GREENSBORO - Students at one of the country's top rated high schools went back to class, Friday. These high achievers are following in the footsteps of hundreds before them in The Early College at Guilford's accelerated program.
It's still summer for most high school students, but it was back to the books for 200 students on the fast track at The Early College at Guilford.
"I wanted to have the opportunity to take advanced courses throughout high school," said Danielle Du Preec. "We can finish a lot of our high school courses in the first two years and then we can start taking college classes in the last two years."
They're the best of the best in a high-ranking high school to match. Publications ranked the school 21st in the nation, 14th in the South and No. 1 in North Carolina.
"We have students taking honors and AP level courses so they're getting some experience with those college level courses in the 9th and 10th grade," said Principal Bobby Hayes. "When you have that combination you will see those rankings that we have from The Washington Post, Newsweek and The Daily Beast."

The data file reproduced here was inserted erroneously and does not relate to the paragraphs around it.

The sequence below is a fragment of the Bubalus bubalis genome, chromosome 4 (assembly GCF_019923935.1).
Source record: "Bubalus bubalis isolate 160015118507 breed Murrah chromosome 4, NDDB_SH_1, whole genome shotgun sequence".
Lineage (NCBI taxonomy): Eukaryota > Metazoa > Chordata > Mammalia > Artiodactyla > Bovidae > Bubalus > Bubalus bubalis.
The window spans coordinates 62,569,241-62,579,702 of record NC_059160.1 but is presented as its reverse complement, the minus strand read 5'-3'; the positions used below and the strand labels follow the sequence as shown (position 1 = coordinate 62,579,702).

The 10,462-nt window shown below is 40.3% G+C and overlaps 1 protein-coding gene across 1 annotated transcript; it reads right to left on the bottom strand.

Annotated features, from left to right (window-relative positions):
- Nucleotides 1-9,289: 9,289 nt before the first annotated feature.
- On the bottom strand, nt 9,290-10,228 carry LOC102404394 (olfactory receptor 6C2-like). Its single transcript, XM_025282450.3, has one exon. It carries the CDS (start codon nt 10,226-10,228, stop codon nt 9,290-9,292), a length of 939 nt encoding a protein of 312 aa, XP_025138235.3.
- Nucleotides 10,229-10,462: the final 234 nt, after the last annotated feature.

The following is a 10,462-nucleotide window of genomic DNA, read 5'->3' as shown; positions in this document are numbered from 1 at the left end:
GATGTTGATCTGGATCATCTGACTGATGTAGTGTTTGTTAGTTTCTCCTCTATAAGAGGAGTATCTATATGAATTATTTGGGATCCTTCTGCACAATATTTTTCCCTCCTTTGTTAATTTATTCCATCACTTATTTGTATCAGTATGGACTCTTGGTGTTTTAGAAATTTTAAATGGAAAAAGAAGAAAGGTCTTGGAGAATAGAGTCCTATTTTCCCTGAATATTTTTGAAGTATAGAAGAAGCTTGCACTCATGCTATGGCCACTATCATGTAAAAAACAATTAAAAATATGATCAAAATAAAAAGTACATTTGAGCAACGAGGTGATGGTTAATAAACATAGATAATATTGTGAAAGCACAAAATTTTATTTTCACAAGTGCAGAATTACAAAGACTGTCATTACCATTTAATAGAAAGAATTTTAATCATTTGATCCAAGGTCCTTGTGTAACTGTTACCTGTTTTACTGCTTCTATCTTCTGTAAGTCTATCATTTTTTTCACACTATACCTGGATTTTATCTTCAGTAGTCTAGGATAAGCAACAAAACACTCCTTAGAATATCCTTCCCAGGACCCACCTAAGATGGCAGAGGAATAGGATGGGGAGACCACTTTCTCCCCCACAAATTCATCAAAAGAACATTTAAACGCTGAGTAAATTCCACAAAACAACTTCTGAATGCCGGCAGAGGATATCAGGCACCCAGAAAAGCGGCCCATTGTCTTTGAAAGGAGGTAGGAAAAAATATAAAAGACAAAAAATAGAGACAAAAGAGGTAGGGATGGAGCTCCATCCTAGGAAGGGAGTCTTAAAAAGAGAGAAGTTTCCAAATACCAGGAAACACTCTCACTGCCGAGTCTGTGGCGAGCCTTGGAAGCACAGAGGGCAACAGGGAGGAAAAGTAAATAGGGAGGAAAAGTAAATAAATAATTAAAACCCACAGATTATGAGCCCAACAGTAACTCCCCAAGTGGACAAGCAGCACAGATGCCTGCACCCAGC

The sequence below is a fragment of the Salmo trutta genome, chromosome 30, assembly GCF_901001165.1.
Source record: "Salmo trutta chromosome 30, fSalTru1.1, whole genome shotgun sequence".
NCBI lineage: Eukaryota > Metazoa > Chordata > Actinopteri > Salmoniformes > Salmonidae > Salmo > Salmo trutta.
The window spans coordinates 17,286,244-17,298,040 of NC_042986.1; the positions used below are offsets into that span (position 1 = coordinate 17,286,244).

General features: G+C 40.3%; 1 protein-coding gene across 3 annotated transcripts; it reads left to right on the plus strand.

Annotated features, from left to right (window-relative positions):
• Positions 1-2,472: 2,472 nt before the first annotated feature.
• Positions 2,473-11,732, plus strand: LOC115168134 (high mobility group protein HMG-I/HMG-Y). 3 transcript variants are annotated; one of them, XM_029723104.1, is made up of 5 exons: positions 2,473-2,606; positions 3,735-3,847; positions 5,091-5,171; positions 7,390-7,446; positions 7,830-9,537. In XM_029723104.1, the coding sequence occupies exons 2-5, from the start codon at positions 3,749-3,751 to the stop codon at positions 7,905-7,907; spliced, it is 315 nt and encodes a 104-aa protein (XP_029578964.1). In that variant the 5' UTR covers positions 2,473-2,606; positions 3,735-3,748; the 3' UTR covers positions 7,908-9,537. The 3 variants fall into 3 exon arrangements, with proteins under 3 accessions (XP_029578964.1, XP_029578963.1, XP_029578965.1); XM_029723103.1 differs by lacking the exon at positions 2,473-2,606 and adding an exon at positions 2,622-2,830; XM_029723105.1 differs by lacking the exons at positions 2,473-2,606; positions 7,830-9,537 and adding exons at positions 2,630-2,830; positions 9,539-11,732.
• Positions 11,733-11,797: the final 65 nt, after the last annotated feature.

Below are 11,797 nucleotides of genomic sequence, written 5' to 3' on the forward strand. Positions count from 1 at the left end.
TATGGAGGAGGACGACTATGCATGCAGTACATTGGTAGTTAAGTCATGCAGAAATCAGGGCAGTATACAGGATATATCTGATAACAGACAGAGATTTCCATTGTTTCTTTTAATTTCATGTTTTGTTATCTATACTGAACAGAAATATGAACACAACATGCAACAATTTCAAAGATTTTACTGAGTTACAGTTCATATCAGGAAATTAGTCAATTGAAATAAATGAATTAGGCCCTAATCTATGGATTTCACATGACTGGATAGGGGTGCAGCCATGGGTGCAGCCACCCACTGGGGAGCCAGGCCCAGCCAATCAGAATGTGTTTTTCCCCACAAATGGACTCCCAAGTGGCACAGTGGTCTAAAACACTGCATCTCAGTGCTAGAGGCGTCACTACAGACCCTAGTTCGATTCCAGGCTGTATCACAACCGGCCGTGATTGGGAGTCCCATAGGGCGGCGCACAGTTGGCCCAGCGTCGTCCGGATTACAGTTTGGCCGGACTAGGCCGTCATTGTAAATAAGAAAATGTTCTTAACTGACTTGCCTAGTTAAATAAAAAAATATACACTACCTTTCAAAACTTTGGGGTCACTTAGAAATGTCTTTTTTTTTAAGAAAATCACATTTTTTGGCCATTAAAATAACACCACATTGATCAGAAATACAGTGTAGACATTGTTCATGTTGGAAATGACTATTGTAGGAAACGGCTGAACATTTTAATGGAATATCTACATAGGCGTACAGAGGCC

Students came looking for a challenge.
"I feel like the more challenging something is it takes up more time and it actually like helps you learn more," said Rachel Dou.
"The real world isn't going to be as easy as something else like a different program I could take at a different school," said Yishak Bililign. "I like the challenge. It's really setting me up for the real world.
Guilford County Schools and Guilford College established the The Early College in 2002. Returning students said the school had sharpened their focus.
"I realized I can't listen to music. I have to stay at my desk. It's hard," said katherine Quinn. "I can't have any distractions at all. I even made up my own room in the attic so I could study."
While the mission of The Early College at Guilford centers on a student's academic career, Hayes said it also helps lay the foundation for the years beyond.
"We're preparing students for the future and to be successful in their careers and in life," she said.